Below is a personal news report I asked one of my team members (Ingrid) to write about her experience in Manila, Philippines:
“Raining? On the weekend?! C’mon!” That’s what I thought when Typhoon Ondoy (International name: Ketsana) reached Manila. The sky was pitch dark and poured rain as if there was no tomorrow. I was really upset that day because weekends are used for quality family time usually spent outside the home. I wasn’t aware of what was happening beyond the four walls until the heavy rain turned into a drizzle. We looked outside and saw the flood water was about ankle-deep and thought to myself that it didn’t rain that much until my in-laws called for help. The home office, located at the basement was flooded! The water was knee deep and everybody was moving as fast as they could to save things from pieces of furniture to important documents. A line of bucket was formed from the nearest drain to the basement to drain the water faster. When a little sunshine peeped through the heavy clouds, we were realized that the storm was over – or so we thought.
Heavy rains came again but this time it was scary. The rain was pouring hard as if there was a flock of birds flapping their wings. The sound was deafening. The water rose faster, flooding our garage in a couple of minutes. We decided to evacuate the house when the water reached our foyer and seek refuge from my parent’s house located at a much higher place. I emailed everybody I know if they were affected by flooding and got instant messages that some of them are trapped on their rooftops and others trapped in their cars. Never had Manila been hit by such a devastation, people were unprepared for this degree of calamity.
Facebook.com and Twitter.com became the hotline for help and rescue in Manila. People sending out shout outs asking for help or telling people they are okay. These sites also became the channels for asking donations after the storm subsided. According to news reports, 80% of Manila was under (and some areas after two weeks from the storm are still flooded) flood water after the typhoon left. The President declared Manila and neighboring provinces in a state of calamity and rescue efforts were done as soon as the flood waters were still. Private corporations pitched in to help by giving out immediate relief effort such as food and clothing. The Army was deployed for rescue especially to hard hit areas such as Marikina, Cainta and Pasig. People from these areas sought shelter at public schools. Seeing them first hand was really heart breaking and grateful that we weren’t hit that hard. People lost loved ones and properties during this calamity. Babies were crying for food, old people were given immediate medicine due to some of them were soaked in water for hours. Most of them didn’t have time to save any of their property, all they have for now is the clothes on their back.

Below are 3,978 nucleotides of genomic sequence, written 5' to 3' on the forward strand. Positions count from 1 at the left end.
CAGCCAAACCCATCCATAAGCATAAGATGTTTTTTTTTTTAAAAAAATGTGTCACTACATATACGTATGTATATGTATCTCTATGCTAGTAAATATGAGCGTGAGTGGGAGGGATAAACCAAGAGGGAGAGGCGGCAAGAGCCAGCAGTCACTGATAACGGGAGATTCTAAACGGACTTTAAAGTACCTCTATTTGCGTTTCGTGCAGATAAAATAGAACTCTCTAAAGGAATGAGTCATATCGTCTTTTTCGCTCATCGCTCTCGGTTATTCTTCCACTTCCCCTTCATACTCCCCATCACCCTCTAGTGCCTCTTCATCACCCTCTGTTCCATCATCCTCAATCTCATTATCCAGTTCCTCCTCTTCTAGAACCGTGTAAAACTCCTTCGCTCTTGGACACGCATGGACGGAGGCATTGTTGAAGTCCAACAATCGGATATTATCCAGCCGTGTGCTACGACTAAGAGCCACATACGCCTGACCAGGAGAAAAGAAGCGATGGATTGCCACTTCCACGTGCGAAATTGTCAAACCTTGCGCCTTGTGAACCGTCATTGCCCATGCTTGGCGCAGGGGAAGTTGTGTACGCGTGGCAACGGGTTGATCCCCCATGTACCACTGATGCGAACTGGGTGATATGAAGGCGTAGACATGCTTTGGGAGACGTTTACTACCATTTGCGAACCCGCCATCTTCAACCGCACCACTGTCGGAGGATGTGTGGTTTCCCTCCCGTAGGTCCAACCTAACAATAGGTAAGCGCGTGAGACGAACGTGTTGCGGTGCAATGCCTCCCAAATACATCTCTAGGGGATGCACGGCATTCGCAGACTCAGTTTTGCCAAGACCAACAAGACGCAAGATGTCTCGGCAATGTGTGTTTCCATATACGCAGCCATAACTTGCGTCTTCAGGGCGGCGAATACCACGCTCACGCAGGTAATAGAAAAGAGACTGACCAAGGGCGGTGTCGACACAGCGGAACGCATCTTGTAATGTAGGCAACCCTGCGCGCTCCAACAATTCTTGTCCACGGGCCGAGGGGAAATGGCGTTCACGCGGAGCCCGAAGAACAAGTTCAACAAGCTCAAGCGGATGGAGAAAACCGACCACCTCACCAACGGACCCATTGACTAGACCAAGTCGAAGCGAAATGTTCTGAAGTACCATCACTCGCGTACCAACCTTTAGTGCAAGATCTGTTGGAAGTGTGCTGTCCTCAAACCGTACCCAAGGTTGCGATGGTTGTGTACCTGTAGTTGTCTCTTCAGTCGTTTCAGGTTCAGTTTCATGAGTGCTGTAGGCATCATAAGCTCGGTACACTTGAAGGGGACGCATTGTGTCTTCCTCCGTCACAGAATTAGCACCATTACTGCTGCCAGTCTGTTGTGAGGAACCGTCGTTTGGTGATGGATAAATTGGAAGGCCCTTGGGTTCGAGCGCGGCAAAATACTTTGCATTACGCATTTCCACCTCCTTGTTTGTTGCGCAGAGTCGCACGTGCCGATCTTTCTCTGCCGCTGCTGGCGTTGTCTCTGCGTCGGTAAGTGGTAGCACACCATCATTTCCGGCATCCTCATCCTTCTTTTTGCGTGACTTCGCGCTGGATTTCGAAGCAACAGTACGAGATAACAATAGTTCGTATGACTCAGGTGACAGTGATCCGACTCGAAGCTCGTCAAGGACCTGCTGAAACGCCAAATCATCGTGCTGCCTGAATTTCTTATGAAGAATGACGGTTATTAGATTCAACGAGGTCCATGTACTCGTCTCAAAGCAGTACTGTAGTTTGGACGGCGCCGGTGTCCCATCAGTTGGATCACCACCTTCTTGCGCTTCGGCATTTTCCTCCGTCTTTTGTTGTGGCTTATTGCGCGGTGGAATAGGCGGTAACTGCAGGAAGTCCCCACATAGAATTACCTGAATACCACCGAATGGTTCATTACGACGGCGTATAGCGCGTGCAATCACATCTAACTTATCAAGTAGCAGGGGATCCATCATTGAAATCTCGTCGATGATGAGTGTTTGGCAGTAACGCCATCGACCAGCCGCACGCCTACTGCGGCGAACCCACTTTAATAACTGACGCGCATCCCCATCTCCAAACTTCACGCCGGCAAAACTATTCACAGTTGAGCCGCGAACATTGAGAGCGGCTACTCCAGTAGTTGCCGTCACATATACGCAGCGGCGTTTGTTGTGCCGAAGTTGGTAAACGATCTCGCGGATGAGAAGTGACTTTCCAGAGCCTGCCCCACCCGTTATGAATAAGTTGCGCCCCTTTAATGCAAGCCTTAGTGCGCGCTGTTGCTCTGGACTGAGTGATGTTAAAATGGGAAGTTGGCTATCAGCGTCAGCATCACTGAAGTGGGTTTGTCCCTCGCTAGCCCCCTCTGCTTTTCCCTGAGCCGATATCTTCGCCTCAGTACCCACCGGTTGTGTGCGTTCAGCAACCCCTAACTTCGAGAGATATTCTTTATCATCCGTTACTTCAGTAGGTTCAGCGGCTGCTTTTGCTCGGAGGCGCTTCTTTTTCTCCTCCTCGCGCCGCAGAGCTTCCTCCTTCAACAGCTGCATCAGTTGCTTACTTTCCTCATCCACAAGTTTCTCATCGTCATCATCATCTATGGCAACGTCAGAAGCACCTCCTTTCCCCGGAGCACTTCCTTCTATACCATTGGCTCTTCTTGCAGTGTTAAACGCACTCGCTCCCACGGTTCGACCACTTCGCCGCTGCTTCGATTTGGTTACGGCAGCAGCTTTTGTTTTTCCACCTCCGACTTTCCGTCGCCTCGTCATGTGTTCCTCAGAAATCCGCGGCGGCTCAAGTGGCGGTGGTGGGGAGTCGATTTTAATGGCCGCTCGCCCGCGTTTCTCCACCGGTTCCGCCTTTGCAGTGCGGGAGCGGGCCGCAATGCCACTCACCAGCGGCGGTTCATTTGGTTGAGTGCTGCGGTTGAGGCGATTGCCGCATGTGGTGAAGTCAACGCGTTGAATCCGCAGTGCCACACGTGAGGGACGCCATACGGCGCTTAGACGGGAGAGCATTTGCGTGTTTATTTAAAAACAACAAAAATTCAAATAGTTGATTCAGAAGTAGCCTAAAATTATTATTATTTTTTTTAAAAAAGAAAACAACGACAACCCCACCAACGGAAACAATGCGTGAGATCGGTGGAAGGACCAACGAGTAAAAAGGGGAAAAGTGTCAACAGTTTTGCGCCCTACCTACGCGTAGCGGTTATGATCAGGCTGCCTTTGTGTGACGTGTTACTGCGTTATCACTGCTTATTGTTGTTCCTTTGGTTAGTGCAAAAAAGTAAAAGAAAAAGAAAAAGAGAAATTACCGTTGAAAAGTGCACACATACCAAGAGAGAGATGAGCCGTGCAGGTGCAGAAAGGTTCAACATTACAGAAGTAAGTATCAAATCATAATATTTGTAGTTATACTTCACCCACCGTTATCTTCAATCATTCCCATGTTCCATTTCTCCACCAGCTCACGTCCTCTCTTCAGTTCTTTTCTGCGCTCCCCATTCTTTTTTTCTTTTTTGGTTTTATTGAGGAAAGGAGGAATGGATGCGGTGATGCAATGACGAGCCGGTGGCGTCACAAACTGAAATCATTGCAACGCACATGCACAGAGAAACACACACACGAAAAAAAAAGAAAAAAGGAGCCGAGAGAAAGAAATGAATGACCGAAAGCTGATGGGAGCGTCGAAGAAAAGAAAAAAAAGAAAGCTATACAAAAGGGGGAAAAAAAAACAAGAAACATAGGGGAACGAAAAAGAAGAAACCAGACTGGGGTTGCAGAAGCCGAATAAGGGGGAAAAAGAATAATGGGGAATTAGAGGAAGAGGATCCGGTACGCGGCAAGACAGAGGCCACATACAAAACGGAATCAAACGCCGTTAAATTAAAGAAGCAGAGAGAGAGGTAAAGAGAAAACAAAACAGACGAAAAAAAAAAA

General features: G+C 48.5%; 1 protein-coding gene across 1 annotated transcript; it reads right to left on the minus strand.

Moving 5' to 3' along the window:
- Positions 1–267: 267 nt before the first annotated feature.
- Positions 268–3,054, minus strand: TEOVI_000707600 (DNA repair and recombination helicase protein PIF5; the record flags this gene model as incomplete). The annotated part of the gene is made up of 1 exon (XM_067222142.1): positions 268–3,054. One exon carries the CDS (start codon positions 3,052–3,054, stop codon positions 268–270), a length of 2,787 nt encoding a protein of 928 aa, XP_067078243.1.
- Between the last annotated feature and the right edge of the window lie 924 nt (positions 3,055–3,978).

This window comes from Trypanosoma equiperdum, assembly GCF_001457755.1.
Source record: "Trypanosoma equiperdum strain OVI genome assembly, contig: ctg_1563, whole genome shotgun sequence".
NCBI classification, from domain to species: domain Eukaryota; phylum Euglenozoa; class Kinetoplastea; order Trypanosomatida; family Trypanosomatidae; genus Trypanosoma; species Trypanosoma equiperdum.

Because of the Internet, young Filipinos were the frontrunners in the relief efforts. Every Filipino I know has a cell phone and has at least the basic knowledge how the internet works. They gave time to volunteer and pooled money to buy food and other necessities for the affected families. Techie savvy people set up a Google document of a list where to donate money and drop off points for in kind donations. People where blogging about what damage they saw in their area and asking more people to help out. Filipinos leaving overseas also made donations in cash and in kind. This is what makes me proud to be Pinoy everybody helps out everybody in times of crisis. It doesn’t matter in what economic class you are, whenever you need help on something they won’t hesitate and won’t ask anything in return. They would even put a smile on their faces even if they are suffering.
This calamity brought a nation together, helping out one another without any expectation of any pay. Now that rehabilitation of the areas have started, I hope and pray that the spirit of reaching out and helping will continue until most of the affected families have settled.
If you would like to donate money to help in the area, Samaritan’s Purse is helping there: